SCHRIEVER AIR FORCE BASE, Colo. --
The Schriever science, technology, engineering and mathematics program aims to inspire and educate the local youth by providing events with hands-on learning activities that have a specific focus in educational subjects that could lead to an interest in space operations.
Each year, Moore organizes a large STEM event for local youth, as well as smaller events. At this year’s main event, Moore plans to have different stations that children can visit and participate in activities, and to have a science presentation from a local expert. Due to COVID-19, the event is postponed and might have to occur virtually.
Schriever’s mission heavily incorporates STEM so Airmen here have an increased opportunity to use their expertise and experience to inspire future generations to follow in their footsteps.
“Our goal is to utilize Schriever personnel’s knowledge and experience, and incorporate that expertise to grow the STEM program and spark military-connected students’ imagination,” said Ruth Moore, 50th Force Support Squadron Child and Youth Education Services school liaison.
Last year, the event featured several booths where children participated in hands-on learning activities in basic orbital mechanics, Newton’s laws, Kepler’s laws, virtual reality and more.
“STEM empowers individuals with the skills to succeed and adapt to this increasingly complex, changing, technological world,” Moore said. “STEM is intended to lead to innovation necessary to sustain our economy. This innovation and science literacy depends on a solid knowledge base in the STEM areas.”
Over the last decade, the U.S. Department of Commerce reported STEM positions increased by 17%, while other occupations grew at 9.8%.
Between 2018 and 2028, the U.S. Bureau of Labor Statistics estimates STEM jobs will continue to grow by nearly 9%, while other occupations are only predicted to grow by 5%.
According to the President’s Council of Advisors on Science and Technology, economic projections point to a need for one million more STEM professionals than the U.S. will produce at the current rate over the next decade.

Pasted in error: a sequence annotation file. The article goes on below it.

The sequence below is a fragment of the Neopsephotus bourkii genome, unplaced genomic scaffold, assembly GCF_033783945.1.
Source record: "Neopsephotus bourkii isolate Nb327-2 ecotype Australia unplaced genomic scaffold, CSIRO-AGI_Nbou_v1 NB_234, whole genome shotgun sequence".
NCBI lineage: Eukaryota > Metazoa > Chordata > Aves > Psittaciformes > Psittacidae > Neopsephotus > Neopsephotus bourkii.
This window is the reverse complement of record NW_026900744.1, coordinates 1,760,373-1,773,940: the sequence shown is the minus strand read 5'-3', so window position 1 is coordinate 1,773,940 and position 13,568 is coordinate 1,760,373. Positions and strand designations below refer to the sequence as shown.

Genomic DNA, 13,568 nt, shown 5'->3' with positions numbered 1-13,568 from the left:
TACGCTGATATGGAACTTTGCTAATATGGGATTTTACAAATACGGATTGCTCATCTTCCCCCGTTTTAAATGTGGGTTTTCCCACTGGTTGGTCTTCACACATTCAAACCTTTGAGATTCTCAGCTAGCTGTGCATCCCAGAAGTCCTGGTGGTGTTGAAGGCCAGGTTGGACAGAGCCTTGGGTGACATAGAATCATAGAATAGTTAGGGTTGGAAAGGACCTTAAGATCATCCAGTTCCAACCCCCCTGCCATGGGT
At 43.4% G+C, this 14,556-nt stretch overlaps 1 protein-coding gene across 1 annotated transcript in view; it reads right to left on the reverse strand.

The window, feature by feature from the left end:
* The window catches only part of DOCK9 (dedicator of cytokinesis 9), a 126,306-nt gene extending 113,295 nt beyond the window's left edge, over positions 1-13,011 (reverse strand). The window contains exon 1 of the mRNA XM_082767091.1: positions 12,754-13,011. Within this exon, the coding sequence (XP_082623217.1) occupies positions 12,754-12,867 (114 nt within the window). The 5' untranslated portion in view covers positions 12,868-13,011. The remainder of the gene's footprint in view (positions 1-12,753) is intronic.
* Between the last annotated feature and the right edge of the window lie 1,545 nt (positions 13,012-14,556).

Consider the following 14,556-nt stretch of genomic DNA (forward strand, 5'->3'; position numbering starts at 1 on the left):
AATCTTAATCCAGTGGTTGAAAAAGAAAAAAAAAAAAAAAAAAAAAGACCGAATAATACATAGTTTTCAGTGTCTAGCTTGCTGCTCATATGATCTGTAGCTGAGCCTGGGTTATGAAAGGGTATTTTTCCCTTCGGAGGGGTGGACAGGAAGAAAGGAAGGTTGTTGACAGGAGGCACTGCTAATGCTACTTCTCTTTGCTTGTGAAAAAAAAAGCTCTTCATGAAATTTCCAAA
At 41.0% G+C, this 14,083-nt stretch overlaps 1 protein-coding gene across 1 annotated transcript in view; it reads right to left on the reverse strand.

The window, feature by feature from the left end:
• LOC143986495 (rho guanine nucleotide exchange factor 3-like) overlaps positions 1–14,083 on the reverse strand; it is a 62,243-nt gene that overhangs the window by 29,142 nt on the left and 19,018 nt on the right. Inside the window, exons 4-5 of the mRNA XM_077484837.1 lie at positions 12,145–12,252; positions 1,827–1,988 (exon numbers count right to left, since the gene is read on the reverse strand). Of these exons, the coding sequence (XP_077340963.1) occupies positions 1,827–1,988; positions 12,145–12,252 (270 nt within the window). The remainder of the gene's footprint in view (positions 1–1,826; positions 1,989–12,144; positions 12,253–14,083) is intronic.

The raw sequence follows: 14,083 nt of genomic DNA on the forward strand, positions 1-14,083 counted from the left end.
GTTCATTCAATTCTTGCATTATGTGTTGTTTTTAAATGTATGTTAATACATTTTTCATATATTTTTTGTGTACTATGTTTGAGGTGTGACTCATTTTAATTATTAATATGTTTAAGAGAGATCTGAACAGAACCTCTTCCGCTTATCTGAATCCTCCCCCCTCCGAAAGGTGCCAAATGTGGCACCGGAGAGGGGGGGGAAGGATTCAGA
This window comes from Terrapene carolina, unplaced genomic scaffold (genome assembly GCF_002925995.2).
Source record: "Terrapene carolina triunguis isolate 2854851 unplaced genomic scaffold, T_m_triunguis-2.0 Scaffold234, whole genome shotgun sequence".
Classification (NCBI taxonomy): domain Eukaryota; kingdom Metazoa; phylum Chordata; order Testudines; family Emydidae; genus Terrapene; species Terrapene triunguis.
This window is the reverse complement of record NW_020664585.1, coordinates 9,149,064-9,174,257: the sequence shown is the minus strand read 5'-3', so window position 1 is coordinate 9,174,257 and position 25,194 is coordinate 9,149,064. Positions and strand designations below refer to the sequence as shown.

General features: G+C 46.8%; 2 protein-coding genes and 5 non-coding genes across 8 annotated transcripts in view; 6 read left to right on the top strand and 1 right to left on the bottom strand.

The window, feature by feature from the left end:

“STEM is important because it pervades every part of our lives,” Moore said. “STEM activities provide hands-on and [intellectually stimulating] lessons for the student, making STEM both fun and interesting. Additionally, it helps the student do much more than just learn; STEM activities build children’s critical thinking skills and sense of curiosity.”
Moore said STEM skills relate subject-specific skills in science, technology, engineering and mathematics to generic skills and dispositions. During her time as the school liaison, she’s seen STEM related impacts in students:
- Inquiry Skills
- Critical analysis
- Teamwork and collaboration
- Digital literacy
- Problem solving
Recently, Schriever’s STEM program began transitioning to include art, soon to be known STEAM.
“This is the trend nationwide,” Moore said. “Art is about discovering and creating ingenious ways of problem solving, integrating principles and presenting information.”
Additionally, the Air Force Public Affairs office is planning a STEM education program aimed to target 3rd through 8th graders. As part of this new program, an education outreach plan on air and space topics is being developed to target youth via digital learning.
Topics would range from all career fields and be taught at a level appropriate to the target audience. Schriever is planning to utilize the space topics to engage students, specifically “How GPS Works and Threats” and “Different Disciplines of Intelligence.”
“It will broaden the impact through STEM education and will improve schools and communities,” Moore said. “Increasing access within our school systems and homes opens doors for all learners. More importantly, this creates opportunities where they previously did not exist.”
Through these changes, the Schriever STEM program will continue to provide the local youth with STEM events, hands-on learning activities and new opportunities.